NEW YORK: General Motors rode a strong performance in North America to higher fourth-quarter profits and said Tuesday that an easing in logistics problems has helped brighten its outlook for 2023.
GM, which regained the title of top US automaker last year after losing the status in 2021 to Toyota, reported fourth-quarter profits of $2 billion, up 14.8 percent from the year-ago period on revenues of $43.1 billion, up 28.4 percent.
The automaker cited strength in its “core auto business,” with quarterly revenues in North America notching a fresh record, thanks to robust demand for the company’s truck and sport utility vehicle offerings, its bread-and-butter products in its home market.
Pricing has been boosted by low vehicle inventories over the last year as the industry has struggled with shortages of semiconductors and other materials.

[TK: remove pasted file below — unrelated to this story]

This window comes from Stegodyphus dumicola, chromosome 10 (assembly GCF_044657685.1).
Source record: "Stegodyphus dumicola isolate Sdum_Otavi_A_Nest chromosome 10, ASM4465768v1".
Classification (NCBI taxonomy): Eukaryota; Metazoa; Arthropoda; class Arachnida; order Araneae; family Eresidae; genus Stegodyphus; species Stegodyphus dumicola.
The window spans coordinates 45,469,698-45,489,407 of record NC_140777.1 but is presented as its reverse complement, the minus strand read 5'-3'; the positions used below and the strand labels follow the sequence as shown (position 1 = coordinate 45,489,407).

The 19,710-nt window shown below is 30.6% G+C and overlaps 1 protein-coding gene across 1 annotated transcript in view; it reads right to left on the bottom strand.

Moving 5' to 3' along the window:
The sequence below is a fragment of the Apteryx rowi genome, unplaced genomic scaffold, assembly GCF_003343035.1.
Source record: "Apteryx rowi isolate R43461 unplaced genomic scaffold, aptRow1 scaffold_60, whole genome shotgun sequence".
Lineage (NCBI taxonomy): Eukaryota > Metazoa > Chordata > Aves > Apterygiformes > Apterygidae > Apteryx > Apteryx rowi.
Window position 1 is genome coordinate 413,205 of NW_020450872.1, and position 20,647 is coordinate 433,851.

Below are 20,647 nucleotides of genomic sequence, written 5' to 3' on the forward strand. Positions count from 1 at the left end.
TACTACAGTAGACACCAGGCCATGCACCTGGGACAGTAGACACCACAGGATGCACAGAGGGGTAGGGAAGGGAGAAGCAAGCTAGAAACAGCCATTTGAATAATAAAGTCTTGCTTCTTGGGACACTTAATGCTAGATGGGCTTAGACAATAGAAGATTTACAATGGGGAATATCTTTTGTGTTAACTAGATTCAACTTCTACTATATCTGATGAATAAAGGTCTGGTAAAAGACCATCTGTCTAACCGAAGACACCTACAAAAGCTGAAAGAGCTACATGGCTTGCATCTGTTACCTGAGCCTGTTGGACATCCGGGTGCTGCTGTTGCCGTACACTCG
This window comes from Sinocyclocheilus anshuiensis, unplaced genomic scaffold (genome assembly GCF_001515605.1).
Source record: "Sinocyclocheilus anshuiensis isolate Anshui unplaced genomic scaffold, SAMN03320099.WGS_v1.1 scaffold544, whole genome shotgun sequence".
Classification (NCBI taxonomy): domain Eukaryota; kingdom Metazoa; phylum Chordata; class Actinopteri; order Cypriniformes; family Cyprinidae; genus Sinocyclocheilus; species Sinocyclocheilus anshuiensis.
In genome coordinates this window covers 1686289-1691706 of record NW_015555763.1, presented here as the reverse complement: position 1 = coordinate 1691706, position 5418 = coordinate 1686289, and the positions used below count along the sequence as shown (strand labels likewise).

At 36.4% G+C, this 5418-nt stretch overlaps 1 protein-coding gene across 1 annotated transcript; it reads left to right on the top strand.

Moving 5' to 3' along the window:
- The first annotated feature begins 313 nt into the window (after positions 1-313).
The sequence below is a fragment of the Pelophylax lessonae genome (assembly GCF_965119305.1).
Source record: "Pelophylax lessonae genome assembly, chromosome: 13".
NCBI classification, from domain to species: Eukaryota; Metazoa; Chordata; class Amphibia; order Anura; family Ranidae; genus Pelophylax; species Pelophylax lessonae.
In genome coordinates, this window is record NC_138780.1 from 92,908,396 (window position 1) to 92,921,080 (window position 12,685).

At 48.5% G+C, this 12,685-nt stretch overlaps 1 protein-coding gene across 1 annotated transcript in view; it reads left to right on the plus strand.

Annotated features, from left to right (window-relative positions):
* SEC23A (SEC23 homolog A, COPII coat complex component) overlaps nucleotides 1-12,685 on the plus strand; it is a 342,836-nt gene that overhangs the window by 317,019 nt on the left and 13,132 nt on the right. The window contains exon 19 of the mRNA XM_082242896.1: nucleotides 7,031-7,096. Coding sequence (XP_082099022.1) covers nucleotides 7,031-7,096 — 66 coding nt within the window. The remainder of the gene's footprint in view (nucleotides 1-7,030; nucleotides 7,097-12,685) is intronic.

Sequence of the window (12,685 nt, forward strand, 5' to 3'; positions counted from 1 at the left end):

Looking ahead to 2023, the automaker described improving commodities and logistics as a “slight tailwind” and new US tax policies to incentivize electric vehicles as “at least” a $300 million boost.
GM released a 2023 profit per share target of between $6 and $7 per share, above analyst expectations.
However, the outlook for vehicle pricing remains a question mark on auto industry profitability.
Tuesday’s presentation showed an uptick in October-through-December US dealer inventories to more than double the level of a year ago. That adds to a complex pricing picture already clouded by higher lending costs and recession worries.
Rivals Tesla and Ford announced price cuts in January to leading electric vehicles.
But GM Chief Financial Officer Paul Jacobson signaled no intention to follow suit.
“We feel we’re well positioned,” Jacobson said in a briefing with reporters. “Our customers are saying that our vehicles are priced well.”
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